Milling a hole using the bore CAM toolpath in Fusion lets you cut clean holes in almost anything, but you need a smaller cutter than the hole you plan to cut so that it can spiral down the hole cleanly. I’ve put 4.6mm holes in the edge of 5mm Acrylic like this without blow-out. If you want counterbores at the top etc. then a contour toolpath works well for those.
If you’re using Fusion then I’d suggest you try a roughing and then a finishing toolpath, then you can use an upcut cutter which will clear chips well for the roughing toolpath and then come back with a downcut or compression cutter to do the finishing. There’s also plently of low helix upcut cutter out there, but beware, they don’t always clear chips as well as the high helix cutters.
Have a look at this thread;
For some examples of different cutters and roughing / finishing strategies in ply.
what @LiamN said. You’re better off using a smaller endmill and pocketing. Sometimes in Fusion360 I use an inside contour toolpath with helical ramping as a “drilling” strategy:
- I use a tool smaller than the hole diameter,
- then I create a contour toolpath based on the hole circumference, setting up a single pass at full depth.
- I set the ramping to helix, and define a very small helix diameter, such that the sum of the helix radius and cutter radius is just short of the hole radius.
While the tool is plunging, the helical movement will help clearout the chips, and once it reaches the bottom of the pocket there is very little material left on the walls to remove, so the actual contour cut that starts then runs at full depth but without any significant effort on the cutter and it acts as a finishing pass.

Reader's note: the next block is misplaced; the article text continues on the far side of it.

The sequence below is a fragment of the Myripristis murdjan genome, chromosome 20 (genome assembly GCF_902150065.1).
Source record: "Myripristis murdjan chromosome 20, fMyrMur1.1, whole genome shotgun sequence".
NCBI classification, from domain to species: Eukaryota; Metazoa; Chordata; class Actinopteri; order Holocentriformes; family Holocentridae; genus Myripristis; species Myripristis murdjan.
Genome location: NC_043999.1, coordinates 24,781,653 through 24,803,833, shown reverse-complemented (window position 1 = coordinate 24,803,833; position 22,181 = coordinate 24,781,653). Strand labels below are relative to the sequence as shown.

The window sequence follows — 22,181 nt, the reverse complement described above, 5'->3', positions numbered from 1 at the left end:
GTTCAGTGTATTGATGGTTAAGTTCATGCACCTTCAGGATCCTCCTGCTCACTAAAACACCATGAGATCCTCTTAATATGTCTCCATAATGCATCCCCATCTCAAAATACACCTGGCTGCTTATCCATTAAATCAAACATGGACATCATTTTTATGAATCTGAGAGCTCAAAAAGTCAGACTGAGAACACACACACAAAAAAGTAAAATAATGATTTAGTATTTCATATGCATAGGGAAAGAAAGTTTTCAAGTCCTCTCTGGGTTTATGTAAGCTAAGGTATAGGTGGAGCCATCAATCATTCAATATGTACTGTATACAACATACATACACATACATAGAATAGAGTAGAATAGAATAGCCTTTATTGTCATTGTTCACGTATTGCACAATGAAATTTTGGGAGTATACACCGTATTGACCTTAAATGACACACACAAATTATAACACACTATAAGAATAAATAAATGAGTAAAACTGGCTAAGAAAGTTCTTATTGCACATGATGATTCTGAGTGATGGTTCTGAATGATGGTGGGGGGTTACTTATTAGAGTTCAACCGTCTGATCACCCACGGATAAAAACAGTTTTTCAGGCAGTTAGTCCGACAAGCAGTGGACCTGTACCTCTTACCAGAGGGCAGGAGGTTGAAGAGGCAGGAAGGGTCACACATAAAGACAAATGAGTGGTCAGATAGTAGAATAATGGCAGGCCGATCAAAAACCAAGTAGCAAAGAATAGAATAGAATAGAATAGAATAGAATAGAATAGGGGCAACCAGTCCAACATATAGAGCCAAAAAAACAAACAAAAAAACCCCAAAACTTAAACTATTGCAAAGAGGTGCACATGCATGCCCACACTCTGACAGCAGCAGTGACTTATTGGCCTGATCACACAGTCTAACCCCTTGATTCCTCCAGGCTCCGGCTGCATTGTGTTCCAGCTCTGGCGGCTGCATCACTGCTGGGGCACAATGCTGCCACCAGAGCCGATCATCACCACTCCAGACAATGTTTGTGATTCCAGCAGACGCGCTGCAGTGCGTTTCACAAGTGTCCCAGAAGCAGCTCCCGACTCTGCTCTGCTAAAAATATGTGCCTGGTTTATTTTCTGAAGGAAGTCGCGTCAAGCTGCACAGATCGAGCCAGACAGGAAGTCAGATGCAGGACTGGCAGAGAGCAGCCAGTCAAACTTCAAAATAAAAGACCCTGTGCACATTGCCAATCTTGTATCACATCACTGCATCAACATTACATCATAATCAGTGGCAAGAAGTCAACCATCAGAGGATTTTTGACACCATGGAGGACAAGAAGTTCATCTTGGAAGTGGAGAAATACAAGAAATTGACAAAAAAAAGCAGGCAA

Of course this does not work well for deep, small diameter holes.
The experts are above/below me in this topic, but I plan to follow this post from @MadHatter for making many 0.125" holes using peck drilling. I bought some of the carbide bits (which are made for drilling PCB holes) – we’ll see how it turns out!
So I figured out what my problem was and was thankfully an easy fix. I had stacked a second spoilboard on top and the double sided tape had started to let go after a few dozen projects. The shift was due to the piece moving under pressure but not so much that I could see it moving, it just screwed up the cuts.
I’ve started using the super glue and painter’s tape method to hold down my material but maybe I’ll find a better way to hold down the spoilboards.
I’ve had reasonable success making jig boards with locating pins (8mm aluminium rod) and using the 3M blue tape suggested in this thread;
It sticks way better than the generic blue masking tape I was using before, so well in fact that I have to file a chamfer onto the bottom of the stock so that I can get under it to pry it up at the end of the job.
I have a couple of locating pins along the Y axis in the jig board to align it and then use a few M6 bolts into threaded inserts in the baseboard.
I have the Shapeoko bore locating holes through the stock matching the layout it bored on the jig / spoilboard below, in this case it’s so I can flip the part to machine the other side;
The clamping on top is really just for my comfort, given I can almost pick the machine up by the workpiece
The pins are soft aluminium rod so that it’s not instant disaster if I send a toolpath or rapid through them. Make sure you extrude bodies for your clamps and locating pins in your fusion model then set them up as fixtures in your CAM job setup and “stop on collision” will then stop if you hit them during a CAM simulation.
Here I’ve got extruded cylinders larger than the locating pins and placeholders for my clamps to check if I’ve put too small a clearance height in and am going to rapid through them (again).